Phillipe, chafing under what seems to him an exceedingly small allowance, has attempted to win financial independence by investing in a fine and upstanding center for the artistic endeavors and bathtub gin — mostly bathtub gin — but unfortunately it’s just been raided and Phillipe needs cash to stay out of jail. One sob story to Arthur later, twisting the truth only slightly by replacing Deirdre’s name for his own, and Phillipe is in the clear and with several thousand to spare. But Arthur, chivalrously, must of course now marry his technically fiancee.

Cutting the story short, Bill thinks he’s been thrown over and Deirdre can’t forgive him his doubts and both are positively miserable until Eleanor patches it up. Arthur’s already skipped away to chase after opals in Central America, P&P take their newfound riches with them to Paris, and Bill and Deirdre are left at Riverview to plan their Christmas wedding.

Inscription: On the flyleaf, “Bill Platt, From Ann”. Relative, perhaps?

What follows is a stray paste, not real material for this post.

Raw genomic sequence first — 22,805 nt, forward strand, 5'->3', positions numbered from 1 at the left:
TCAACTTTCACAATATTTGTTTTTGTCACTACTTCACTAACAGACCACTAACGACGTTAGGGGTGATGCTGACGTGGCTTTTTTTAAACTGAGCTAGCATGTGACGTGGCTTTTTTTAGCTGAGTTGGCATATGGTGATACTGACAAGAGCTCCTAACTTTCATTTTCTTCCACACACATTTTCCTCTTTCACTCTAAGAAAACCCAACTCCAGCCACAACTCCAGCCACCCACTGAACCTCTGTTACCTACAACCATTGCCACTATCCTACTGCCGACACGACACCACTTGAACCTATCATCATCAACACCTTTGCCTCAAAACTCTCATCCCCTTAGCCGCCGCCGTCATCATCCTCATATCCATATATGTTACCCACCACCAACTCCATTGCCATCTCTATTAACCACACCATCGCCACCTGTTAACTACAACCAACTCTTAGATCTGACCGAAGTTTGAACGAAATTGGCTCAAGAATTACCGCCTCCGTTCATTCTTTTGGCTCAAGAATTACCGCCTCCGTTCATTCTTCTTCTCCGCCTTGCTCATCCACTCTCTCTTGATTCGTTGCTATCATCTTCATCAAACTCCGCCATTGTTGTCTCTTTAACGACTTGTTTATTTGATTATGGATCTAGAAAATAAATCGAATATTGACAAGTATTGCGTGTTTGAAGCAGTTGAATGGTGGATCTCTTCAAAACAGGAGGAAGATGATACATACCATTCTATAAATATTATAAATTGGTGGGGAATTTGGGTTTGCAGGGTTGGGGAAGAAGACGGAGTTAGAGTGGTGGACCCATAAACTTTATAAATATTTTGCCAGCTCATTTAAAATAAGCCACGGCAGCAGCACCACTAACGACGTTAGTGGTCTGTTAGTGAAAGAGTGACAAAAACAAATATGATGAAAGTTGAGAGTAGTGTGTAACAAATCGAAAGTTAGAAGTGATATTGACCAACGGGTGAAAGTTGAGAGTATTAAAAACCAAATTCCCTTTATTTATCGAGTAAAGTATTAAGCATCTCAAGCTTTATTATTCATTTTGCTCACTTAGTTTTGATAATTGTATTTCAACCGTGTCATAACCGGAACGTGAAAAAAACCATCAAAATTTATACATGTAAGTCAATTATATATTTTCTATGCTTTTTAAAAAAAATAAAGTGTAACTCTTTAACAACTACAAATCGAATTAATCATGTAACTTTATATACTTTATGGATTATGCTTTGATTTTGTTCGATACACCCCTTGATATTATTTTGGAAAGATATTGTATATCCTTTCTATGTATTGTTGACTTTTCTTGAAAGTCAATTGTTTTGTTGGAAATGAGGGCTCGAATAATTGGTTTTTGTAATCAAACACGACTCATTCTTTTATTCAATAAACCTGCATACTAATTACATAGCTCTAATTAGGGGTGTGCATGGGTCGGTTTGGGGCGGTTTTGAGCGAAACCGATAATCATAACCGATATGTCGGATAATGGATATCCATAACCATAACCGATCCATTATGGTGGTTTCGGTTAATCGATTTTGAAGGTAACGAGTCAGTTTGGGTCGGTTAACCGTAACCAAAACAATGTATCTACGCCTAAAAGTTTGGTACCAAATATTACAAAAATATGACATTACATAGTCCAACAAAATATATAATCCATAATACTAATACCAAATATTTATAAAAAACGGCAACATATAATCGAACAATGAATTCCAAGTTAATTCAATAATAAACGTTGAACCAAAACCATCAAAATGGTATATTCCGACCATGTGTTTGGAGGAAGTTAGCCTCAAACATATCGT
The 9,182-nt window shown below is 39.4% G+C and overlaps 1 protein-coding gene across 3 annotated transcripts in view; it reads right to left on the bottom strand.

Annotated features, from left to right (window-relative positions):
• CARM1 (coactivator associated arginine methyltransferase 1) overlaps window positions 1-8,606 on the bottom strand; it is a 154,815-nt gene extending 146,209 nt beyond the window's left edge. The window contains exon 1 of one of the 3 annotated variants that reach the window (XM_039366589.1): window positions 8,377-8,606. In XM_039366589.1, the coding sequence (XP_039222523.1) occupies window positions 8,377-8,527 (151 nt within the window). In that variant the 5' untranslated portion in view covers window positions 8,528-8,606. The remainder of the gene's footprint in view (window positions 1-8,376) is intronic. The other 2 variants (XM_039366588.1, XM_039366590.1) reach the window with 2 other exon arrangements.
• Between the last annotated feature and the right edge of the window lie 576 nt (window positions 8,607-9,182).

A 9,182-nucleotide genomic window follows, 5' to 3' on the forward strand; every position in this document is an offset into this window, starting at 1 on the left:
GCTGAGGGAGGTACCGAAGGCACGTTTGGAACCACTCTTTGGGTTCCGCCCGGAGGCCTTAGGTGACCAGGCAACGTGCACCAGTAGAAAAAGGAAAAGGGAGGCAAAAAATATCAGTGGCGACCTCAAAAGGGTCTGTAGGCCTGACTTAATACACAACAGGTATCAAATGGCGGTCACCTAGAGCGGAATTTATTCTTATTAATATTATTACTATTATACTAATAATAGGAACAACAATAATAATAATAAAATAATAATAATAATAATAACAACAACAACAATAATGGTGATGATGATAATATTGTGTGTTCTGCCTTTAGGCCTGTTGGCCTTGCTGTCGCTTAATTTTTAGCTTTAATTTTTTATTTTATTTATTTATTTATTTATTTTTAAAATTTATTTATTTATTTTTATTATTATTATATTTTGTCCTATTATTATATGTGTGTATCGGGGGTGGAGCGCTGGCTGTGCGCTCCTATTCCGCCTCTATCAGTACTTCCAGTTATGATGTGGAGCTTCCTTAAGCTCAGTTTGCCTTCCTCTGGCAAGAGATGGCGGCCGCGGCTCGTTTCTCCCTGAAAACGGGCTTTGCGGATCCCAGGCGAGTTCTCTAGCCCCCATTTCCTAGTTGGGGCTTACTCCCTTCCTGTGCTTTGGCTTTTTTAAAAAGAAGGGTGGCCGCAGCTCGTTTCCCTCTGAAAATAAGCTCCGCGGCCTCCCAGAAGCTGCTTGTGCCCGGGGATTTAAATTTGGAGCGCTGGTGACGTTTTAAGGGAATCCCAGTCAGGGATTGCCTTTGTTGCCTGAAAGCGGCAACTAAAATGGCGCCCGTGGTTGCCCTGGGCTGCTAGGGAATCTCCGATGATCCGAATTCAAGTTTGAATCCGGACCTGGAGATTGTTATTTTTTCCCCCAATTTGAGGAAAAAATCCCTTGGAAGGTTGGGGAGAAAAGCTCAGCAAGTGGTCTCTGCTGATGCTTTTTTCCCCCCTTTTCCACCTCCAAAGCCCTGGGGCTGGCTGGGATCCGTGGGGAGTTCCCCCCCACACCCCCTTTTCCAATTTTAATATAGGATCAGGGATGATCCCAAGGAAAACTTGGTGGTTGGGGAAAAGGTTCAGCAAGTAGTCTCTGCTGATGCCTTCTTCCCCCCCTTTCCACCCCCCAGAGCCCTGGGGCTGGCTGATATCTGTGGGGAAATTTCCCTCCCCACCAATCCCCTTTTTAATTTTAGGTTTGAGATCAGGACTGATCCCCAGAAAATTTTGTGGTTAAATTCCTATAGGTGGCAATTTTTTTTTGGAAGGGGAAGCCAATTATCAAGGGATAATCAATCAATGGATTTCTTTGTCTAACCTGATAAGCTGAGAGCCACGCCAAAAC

Eben Holden (Irving Bacheller, 1900)

This is a very episodic book and if I tried to summarize the whole detail of the plot I’d be here all day. In the barest outline, Will recounts how Uncle Eb fled from Vermont carrying him on his back when he was only four years old. They found their way to Faraway, New York where they were taken in by the Browers. The Browers had lost their son not many years before and adopt Will as their own. As Will grows up, he falls in love with his adopted sister Hope, but thinks he’s lost her after she moves to the city to complete her music training and begins to mix with a much higher class of people than himself. Will becomes a journalist but puts his career on hold to enlist at the outbreak of the Civil War. He serves nobly, is wounded, and returns home to find Hope waiting for him. Their parents have kept it a secret, but they’ve hit hard times and are at danger of losing the house. At Christmas, Uncle Eb’s present to them is their lost son Nehemiah, who it turns out isn’t dead and is now a wealthy and respected man.

Inscription: signed Mrs. W.A. Leavitt on the front flyleaf.